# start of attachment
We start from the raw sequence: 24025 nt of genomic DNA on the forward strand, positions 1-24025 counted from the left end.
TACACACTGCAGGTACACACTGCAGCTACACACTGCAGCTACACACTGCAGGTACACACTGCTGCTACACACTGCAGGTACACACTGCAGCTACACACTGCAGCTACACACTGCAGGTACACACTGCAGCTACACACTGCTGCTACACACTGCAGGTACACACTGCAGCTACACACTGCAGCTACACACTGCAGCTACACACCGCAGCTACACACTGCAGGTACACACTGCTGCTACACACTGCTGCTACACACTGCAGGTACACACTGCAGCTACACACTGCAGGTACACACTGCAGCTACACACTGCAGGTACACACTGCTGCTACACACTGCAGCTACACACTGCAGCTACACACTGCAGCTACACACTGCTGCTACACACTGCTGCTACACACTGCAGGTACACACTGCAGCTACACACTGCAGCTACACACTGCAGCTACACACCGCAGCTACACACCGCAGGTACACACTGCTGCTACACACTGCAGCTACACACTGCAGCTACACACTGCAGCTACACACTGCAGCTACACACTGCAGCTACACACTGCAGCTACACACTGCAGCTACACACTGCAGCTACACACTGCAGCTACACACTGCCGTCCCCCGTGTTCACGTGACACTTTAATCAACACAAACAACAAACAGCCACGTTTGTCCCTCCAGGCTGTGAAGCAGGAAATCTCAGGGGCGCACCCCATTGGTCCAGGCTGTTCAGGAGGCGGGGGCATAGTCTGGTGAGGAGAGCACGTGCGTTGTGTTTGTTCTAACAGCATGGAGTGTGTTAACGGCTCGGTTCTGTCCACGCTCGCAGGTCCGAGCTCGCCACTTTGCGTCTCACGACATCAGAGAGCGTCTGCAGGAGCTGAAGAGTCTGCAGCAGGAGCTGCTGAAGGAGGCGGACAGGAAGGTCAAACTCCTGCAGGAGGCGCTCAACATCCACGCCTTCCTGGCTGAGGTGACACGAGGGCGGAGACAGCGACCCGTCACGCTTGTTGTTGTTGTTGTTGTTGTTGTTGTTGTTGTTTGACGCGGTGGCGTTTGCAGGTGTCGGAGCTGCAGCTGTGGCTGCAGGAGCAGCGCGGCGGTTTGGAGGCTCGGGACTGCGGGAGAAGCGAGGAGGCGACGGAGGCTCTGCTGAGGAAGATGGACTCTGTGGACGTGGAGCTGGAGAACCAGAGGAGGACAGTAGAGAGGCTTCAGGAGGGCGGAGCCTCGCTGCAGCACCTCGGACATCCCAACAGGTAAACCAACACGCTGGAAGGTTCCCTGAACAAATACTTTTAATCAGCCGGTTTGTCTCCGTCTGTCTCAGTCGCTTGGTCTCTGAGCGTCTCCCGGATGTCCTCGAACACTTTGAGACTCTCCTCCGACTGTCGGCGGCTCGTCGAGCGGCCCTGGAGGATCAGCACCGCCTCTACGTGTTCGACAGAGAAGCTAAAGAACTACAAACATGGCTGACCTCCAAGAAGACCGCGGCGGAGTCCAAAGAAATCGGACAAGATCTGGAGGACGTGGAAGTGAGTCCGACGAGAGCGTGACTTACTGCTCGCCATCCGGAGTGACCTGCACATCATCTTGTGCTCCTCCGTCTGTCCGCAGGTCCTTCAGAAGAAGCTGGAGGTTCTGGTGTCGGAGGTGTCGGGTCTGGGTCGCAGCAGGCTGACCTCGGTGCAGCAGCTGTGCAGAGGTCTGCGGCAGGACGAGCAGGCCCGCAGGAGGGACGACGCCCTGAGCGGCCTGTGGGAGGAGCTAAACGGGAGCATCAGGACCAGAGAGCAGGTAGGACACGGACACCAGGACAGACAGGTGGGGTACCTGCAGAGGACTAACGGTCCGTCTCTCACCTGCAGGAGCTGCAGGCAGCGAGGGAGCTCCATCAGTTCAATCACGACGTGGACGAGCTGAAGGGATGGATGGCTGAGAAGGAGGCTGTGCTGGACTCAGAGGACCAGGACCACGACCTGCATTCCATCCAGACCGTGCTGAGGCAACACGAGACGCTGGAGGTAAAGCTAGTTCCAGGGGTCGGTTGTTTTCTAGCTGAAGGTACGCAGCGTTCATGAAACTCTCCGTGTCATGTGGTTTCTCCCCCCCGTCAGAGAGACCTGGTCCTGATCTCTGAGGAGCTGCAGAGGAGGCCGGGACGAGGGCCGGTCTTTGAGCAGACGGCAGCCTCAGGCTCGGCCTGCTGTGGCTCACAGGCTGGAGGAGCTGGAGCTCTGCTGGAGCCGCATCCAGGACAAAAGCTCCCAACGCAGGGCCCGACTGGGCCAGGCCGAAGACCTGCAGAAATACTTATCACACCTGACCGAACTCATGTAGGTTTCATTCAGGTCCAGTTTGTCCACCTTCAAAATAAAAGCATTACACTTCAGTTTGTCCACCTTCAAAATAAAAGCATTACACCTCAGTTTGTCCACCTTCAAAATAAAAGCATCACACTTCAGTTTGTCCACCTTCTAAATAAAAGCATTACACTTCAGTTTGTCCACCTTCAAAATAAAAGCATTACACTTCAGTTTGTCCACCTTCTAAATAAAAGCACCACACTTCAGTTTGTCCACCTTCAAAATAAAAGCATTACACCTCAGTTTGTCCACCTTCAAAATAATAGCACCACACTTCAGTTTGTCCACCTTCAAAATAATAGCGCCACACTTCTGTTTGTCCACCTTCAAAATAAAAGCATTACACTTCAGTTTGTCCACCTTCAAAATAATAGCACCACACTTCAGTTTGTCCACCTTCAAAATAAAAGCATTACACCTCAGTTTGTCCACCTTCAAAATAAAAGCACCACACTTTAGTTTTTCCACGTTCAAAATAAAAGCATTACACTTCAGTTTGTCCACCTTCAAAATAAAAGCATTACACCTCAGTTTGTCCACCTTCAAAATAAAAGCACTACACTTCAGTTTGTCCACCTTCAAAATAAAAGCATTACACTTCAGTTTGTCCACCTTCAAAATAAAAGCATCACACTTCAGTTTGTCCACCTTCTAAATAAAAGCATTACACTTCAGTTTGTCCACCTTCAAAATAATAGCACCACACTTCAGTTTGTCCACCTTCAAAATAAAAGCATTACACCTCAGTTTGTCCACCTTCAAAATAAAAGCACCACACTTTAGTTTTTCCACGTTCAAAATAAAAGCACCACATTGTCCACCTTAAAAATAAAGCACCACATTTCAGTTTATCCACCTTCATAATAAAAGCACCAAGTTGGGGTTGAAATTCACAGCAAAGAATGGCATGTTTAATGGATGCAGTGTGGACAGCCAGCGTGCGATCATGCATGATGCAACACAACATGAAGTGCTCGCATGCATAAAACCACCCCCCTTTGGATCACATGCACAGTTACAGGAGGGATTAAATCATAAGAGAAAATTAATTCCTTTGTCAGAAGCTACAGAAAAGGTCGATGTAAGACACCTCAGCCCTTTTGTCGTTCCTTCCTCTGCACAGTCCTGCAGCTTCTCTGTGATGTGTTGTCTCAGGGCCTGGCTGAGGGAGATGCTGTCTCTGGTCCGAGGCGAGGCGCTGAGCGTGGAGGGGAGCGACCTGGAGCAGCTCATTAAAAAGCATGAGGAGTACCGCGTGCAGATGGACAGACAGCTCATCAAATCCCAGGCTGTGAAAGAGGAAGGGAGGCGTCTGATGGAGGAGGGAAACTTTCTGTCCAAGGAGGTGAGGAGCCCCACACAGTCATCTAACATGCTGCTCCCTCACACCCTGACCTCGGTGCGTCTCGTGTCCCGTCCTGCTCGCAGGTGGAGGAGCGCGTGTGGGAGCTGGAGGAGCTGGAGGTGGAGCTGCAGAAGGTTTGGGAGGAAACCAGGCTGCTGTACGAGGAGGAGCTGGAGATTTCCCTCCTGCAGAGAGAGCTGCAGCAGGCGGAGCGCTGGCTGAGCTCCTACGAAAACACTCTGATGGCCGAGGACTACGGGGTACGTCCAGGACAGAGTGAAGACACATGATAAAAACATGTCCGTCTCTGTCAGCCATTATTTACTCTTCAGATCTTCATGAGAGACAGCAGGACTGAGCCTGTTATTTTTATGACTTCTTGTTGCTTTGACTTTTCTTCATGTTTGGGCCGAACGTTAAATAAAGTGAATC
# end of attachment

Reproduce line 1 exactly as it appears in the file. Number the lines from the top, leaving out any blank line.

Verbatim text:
We start from the raw sequence: 24025 nt of genomic DNA on the forward strand, positions 1-24025 counted from the left end.